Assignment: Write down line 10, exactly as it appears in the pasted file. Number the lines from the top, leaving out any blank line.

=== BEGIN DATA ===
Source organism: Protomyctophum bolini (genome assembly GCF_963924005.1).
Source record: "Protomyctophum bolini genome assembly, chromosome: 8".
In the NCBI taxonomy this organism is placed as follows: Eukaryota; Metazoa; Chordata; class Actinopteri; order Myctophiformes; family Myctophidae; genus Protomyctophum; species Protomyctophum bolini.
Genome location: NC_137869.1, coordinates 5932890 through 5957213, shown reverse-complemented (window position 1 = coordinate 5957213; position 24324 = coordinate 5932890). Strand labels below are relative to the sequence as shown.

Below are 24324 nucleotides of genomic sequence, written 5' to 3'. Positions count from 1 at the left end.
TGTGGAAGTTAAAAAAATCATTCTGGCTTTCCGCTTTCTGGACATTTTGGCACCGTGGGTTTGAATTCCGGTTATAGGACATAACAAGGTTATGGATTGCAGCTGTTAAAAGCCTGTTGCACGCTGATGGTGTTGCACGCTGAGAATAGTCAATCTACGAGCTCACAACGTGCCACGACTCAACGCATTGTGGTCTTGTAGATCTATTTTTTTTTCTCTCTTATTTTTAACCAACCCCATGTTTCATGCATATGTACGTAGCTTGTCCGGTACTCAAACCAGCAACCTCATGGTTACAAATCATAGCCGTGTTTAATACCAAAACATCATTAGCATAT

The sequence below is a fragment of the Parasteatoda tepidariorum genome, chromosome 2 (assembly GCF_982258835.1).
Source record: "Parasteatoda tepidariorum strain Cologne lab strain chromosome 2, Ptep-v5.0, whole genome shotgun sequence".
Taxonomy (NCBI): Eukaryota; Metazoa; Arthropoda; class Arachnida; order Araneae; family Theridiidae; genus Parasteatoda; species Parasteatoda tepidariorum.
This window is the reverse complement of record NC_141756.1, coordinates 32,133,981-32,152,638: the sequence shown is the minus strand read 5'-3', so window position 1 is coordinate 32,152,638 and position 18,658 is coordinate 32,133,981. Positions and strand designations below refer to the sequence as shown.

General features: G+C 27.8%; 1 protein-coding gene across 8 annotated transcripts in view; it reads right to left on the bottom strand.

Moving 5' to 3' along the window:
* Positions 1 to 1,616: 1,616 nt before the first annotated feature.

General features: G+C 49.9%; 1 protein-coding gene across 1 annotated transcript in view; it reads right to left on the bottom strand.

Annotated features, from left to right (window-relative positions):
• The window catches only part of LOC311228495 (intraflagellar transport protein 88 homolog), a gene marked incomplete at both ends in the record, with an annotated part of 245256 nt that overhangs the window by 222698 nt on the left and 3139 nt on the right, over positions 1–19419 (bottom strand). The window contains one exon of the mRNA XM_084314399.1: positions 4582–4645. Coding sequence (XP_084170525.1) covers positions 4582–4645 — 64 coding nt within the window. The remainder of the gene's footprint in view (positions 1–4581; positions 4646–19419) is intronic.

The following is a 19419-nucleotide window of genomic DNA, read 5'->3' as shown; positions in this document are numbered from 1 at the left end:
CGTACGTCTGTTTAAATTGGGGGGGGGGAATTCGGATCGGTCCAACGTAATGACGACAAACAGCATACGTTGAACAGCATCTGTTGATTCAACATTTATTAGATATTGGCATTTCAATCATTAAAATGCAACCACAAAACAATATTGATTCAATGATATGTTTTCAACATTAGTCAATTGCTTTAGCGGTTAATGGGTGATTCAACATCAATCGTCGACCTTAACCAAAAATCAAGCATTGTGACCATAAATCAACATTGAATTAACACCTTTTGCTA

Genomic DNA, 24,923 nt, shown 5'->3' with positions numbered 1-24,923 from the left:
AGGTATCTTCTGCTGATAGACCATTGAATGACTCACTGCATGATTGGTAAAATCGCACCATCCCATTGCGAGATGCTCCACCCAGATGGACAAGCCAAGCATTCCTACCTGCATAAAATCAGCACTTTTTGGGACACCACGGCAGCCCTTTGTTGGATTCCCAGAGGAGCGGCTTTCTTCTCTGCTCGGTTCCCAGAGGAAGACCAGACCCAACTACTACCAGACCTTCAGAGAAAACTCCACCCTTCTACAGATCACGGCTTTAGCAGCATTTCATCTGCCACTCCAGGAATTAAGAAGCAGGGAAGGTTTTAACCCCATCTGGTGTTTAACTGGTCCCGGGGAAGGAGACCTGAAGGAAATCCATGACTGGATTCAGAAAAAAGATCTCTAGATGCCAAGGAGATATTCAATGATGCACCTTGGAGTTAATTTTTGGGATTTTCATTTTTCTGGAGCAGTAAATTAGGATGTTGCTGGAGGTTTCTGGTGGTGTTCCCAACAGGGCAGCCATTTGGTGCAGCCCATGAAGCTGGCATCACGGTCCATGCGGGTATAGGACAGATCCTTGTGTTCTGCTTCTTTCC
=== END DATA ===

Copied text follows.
This window is the reverse complement of record NC_141756.1, coordinates 32,133,981-32,152,638: the sequence shown is the minus strand read 5'-3', so window position 1 is coordinate 32,152,638 and position 18,658 is coordinate 32,133,981. Positions and strand designations below refer to the sequence as shown.